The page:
The number of immigrants denied visas because they’ve been deemed likely to put further strain on the welfare system has “skyrocketed” under the Trump administration, according to a Politico report.
From October 1 to July 29, the Trump administration denied 5,343 visas applications from Mexican nationals on the grounds that they may become a “public charge” to taxpayer resources by becoming dependent on government benefits, the story details. During its last full year in power, fiscal year 2016, the Obama administration issued only seven such denials to Mexican nationals.
But while Mexico has gotten the largest number of “public charge” denials, it’s not the only country whose applicants have started getting more of them.
Section 212(a)(4) of the Immigration and Nationality Act (INA) clearly states that an individual seeking admission to the United States or trying to obtain a green card is inadmissible if the individual “at the time of application for admission or adjustment of status, is likely at any time to become a public charge.” Before that, Conservative Review’s Daniel Horowitz lays out, America had a long history of prudentially restricting immigration based on the potential that a newcomer may create an additional taxpayer cost burden.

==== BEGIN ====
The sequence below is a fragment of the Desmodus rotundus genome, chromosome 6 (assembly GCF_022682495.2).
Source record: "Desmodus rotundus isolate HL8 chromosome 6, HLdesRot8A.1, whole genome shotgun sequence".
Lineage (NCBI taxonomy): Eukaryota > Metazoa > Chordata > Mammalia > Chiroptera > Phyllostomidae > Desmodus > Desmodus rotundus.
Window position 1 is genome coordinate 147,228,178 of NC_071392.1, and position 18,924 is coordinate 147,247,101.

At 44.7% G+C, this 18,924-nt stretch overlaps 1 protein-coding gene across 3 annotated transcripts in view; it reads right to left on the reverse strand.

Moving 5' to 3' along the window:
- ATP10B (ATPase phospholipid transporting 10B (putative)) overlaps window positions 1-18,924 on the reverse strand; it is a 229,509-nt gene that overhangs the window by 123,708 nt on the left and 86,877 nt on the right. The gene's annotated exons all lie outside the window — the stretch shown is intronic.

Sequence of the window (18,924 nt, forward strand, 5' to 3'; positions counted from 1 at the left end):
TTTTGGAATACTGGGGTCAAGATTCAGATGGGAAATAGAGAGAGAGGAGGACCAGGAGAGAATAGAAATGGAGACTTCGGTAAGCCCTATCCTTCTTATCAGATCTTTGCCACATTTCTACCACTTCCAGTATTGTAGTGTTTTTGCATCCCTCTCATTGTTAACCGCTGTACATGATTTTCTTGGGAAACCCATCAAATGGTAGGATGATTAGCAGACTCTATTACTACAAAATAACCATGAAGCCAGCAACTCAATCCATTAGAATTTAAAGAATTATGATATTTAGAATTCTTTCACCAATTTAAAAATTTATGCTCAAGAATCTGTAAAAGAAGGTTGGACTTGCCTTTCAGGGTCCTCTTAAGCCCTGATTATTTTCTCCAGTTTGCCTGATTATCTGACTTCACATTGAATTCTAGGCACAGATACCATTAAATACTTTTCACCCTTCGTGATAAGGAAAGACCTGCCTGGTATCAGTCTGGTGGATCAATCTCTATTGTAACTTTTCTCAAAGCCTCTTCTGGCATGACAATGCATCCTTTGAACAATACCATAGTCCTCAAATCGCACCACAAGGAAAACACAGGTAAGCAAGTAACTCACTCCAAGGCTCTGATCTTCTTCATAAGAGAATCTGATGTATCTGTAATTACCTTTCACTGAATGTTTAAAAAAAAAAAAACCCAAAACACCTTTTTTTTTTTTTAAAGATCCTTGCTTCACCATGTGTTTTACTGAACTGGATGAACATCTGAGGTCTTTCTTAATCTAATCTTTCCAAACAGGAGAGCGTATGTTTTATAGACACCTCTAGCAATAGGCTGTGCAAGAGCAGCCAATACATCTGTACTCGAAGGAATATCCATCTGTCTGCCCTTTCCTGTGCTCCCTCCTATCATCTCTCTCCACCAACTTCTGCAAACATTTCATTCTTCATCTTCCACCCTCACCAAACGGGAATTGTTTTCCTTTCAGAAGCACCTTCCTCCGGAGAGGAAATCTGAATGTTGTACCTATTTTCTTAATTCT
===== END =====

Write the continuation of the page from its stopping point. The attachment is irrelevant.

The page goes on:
In total, for applicants from all countries, the data reported by Politico shows 12,179 visa application “public charge” rejections during the same period, October 1 to July 29. The FY 2016 number of denials on those grounds was a mere 1,003.
And those numbers also stand to increase going forward with the anticipated release of a revised “public charge” regulation. An updated regulation put out in October 2018 would expand DHS’ working definition of “public charge” to the one described in INA section 212 and increase the types of welfare benefits that count toward a “public charge” decision.
Analysis from the Kaiser Family Foundation of the initial rule proposed in September said that it would add “Medicaid, the Supplemental Nutrition Assistance Program, the Medicare Part D Low-Income Subsidy Program, and several housing programs” to considerations and “would likely lead to broad decreases in participation in Medicaid and other programs among legal immigrant families.” “Public charge” is also considered when legal immigrants apply for green cards.
The Office of Information and Regulatory Affairs finished its review of the rule last week, meaning that the administration could roll it out any day now.